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Review: Asha’s, Manchester

October 7, 2015 Restaurants & Cafes, Taste Comments Off on Review: Asha’s, Manchester
eneral Manager Giordana Annibal and Asha Bhosle

I’ve never been much of a cook. It takes skill and patience and neither of those skills are innate to me. As a result, my meals at home are relatively uncomplicated. I won’t lie to you, it’s basically just omelettes and sandwiches in the Stocker kitchen. So when I was offered a chance to enjoy quality Indian cuisine from Asha’s, a new restaurant on Manchester’s Peter Street, you can understand why I jumped at the chance.

The best word to describe the place is ‘plush’. Well, that and ‘expansive’. The Middle East chain which, in the UK, also has an outlet in Birmingham, invested a lot of money refurbishing a Grade II listed building with an appropriate amount of decorum. The historic brickwork has been respectfully draped with bead curtains, and the velvet seating is spacious and plentiful. The entire environment appears to be laid out with a meticulousness that’s careful to emphasise comfortable dining. It’s a refreshing change to see money being spent with a clear goal in mind throughout, rather than thrown about carelessly as an unambiguous statement of wealth to diners. It’s less alienating, and fits neatly with Asha’s core aim of being respected but accessible.

I selected a drink from the proffered tray, taking a moment to survey the mint leaf and raisins sprinkled on top of the ice. “What’s this?” I asked. “It’s a Raisin Hell,” the server told me proudly. I must have looked blank. “It’s a pun,” he explained gently. “Because of the raisins.”

Food at Asha'sI had plenty of time to appreciate its exquisite sweetness as my food arrived. As a meal of this sort always should, it kicked off with poppadums and sauces. The wonderful green apple chutney dominated my palate, with the spicy tomato a close second. What followed next was a dizzying array of fish, beef, chicken and vegetables, all in wonderfully hot or reassuringly savoury sauces. For all the tenderness of the chicken, I was won over entirely by the spicy prawns and, later, the fish kebabs, having never eaten the latter before.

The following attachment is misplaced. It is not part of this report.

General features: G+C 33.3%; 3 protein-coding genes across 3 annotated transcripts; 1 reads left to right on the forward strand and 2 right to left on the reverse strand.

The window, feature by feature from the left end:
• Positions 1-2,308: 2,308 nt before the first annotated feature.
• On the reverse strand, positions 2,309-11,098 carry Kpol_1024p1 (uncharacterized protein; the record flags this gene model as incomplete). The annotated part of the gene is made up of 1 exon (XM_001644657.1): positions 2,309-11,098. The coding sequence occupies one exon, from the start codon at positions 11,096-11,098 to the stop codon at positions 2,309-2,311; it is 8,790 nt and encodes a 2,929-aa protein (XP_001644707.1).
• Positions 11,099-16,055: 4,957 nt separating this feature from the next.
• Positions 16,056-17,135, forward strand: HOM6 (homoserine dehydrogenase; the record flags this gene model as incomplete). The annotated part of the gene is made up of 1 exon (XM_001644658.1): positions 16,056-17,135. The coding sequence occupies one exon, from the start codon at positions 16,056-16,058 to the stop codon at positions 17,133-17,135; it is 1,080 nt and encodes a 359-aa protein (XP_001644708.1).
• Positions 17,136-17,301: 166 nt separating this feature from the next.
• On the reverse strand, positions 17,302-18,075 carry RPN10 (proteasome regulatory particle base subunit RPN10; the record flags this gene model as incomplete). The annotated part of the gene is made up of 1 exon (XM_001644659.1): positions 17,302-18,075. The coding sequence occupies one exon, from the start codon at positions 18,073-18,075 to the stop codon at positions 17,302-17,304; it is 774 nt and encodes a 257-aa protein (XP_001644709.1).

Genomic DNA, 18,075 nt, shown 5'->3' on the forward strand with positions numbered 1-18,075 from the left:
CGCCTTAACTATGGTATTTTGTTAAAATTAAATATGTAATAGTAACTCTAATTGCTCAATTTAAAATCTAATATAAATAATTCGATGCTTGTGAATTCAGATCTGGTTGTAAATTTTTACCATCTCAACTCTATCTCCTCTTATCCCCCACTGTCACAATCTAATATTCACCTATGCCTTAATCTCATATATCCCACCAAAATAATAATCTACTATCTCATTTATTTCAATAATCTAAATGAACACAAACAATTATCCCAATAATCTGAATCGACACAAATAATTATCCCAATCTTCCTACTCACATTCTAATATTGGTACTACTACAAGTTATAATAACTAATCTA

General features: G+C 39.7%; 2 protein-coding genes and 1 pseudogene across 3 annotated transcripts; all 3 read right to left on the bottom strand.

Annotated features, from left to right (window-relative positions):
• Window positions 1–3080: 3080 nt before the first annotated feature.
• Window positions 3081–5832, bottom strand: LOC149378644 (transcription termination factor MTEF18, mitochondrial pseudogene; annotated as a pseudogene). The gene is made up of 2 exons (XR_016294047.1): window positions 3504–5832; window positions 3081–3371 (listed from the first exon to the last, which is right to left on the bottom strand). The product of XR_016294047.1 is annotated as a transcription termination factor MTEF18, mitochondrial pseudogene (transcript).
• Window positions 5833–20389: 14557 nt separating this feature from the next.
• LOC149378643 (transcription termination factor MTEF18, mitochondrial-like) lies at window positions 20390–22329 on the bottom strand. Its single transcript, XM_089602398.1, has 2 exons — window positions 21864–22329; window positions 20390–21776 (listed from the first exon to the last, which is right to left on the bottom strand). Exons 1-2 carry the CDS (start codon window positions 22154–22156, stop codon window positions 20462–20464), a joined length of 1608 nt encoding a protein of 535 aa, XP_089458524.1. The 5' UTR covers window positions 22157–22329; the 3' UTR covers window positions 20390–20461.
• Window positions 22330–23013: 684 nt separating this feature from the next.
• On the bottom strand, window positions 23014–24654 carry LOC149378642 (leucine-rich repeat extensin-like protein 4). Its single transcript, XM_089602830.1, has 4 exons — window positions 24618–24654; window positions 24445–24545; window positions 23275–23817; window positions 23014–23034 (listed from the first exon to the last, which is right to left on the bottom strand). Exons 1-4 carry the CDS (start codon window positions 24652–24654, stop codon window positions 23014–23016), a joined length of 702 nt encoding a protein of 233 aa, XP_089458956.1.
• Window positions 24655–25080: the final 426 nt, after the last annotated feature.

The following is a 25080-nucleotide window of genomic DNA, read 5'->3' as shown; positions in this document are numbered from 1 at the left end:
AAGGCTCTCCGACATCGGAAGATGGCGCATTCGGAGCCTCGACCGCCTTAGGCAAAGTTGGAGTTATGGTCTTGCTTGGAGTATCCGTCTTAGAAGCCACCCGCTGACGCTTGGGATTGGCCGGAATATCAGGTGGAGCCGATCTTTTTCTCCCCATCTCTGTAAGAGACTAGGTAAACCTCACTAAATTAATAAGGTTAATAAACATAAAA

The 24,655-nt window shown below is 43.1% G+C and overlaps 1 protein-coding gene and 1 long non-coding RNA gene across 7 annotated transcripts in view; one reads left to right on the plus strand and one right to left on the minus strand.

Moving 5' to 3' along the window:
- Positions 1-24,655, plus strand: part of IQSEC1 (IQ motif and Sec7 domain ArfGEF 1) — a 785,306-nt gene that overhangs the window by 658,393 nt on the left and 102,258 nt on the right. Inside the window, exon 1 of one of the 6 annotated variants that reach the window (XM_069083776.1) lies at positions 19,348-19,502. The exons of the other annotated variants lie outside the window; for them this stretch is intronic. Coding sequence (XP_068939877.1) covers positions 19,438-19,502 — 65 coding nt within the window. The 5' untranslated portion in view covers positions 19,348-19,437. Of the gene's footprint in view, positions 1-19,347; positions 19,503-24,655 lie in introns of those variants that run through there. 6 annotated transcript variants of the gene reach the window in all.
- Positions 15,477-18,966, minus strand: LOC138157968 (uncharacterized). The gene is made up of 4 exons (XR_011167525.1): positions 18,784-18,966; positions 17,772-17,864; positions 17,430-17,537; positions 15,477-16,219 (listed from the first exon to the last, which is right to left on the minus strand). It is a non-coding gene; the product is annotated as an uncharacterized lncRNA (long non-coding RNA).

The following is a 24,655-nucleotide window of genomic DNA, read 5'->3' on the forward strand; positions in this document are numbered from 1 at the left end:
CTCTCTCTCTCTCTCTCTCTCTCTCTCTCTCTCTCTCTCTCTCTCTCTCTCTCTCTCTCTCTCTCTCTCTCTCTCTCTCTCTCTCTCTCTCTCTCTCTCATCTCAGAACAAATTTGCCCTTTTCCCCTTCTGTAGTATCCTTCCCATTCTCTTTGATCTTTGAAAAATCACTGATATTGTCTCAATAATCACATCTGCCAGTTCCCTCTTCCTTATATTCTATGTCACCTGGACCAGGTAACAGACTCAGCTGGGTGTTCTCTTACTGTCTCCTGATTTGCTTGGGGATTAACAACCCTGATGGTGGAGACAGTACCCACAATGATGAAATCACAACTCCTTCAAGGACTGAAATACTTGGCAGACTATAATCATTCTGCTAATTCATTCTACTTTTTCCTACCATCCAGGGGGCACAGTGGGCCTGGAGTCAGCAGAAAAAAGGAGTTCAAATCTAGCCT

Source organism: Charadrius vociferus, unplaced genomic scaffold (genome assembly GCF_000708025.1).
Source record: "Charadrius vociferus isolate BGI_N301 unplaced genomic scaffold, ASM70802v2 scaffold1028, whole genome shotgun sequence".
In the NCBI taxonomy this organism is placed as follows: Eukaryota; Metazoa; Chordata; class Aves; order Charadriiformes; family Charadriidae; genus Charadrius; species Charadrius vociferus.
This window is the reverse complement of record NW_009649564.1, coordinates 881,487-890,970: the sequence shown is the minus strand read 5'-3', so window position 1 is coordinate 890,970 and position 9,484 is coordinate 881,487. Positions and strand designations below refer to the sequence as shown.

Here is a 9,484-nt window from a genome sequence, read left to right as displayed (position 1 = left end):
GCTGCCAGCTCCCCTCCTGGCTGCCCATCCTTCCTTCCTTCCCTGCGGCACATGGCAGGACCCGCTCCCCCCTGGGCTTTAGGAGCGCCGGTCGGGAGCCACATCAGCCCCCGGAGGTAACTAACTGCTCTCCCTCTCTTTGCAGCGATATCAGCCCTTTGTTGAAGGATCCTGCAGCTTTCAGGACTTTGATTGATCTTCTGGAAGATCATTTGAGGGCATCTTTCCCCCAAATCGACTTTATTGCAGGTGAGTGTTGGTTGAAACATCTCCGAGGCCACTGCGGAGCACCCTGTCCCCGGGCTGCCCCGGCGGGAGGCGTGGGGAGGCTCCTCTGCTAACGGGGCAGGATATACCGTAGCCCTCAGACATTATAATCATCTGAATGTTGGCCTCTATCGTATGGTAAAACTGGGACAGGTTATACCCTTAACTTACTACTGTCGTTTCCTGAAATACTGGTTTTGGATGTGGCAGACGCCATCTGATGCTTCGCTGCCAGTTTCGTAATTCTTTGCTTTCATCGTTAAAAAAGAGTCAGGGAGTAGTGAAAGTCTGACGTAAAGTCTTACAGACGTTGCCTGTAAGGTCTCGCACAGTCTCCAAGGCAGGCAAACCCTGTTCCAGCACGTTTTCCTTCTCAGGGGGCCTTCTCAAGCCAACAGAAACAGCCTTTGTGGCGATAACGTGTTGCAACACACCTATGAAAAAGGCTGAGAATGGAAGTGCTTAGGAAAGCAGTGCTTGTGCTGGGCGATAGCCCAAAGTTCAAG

As we ate, the restaurant manager filled us in on some of the history and culture behind the food. It was rare to learn so much about the food you’re eating. And, as was becoming increasingly clear, this was not a generic menu churned out on a whim. Every dish had been vouched for personally by Asha, and almost all of them held some sort of special significance to her. In case you’re wondering, Asha is the 82-year-old Indian singer Asha Bhosle, a Bollywood legend who was name-checked in the mid-90s Cornershop song, Brimful of Asha.

“We’ve tested literally everything on the menu,” says the manager, Giordana. “Peter [the owner] and I went out to Dubai and ate a meal of everything over the course of a few weeks.”

She went on to tell me about the dishes inspired from classic Indian street food, whereas others were smaller versions of huge dishes intended for large family gatherings. I was impressed by the immense variety on the menu. Indian food is traditionally associated with a supremely hot taste, and while Asha’s food certainly isn’t wanting in that regard, they have also gone to great pains to create original dishes for those less inclined towards intense spiciness. Fortunately I don’t belong to the latter crowd, so I’m able to endorse the particularly magnificent beef and potato curry.

Asha's DessertsThe desserts were tiny, sweet and divine. Presented as a miniature bite-sized trio on a single long plate, they were as pleasing to the eye as they were to the mouth. The chilli chocolate was my favourite, topped with a honeycomb that melted in your mouth. It was closely followed by the classic tangy lemon tart, topped with berries for that extra burst of flavour.

The attitude and outlook of Asha’s staff, meanwhile, is exemplified by their manager – not only are they excellent at cooking and serving, they really care about their food. They know every bit about the history and the culture behind it, and they’ve thought long and hard about how to integrate it into Manchester’s culinary scene. Manchester has no shortage of Italian, Chinese and even Greek restaurants, but it’s comparatively difficult to find an Indian one in quite the same league. Asha’s has expertly cornered a mostly untapped section of the market, and they’ll no doubt continue to dominate it with their culinary and cultural expertise. I certainly felt sufficiently richer (and fuller) for the experience.

By Jack Stocker

Chef's Knife Chef's Knife Chef's Knife Chef's Knife

 

What: Asha’s

Where: Peter Street, Manchester

More info: www.ashasuk.co.uk

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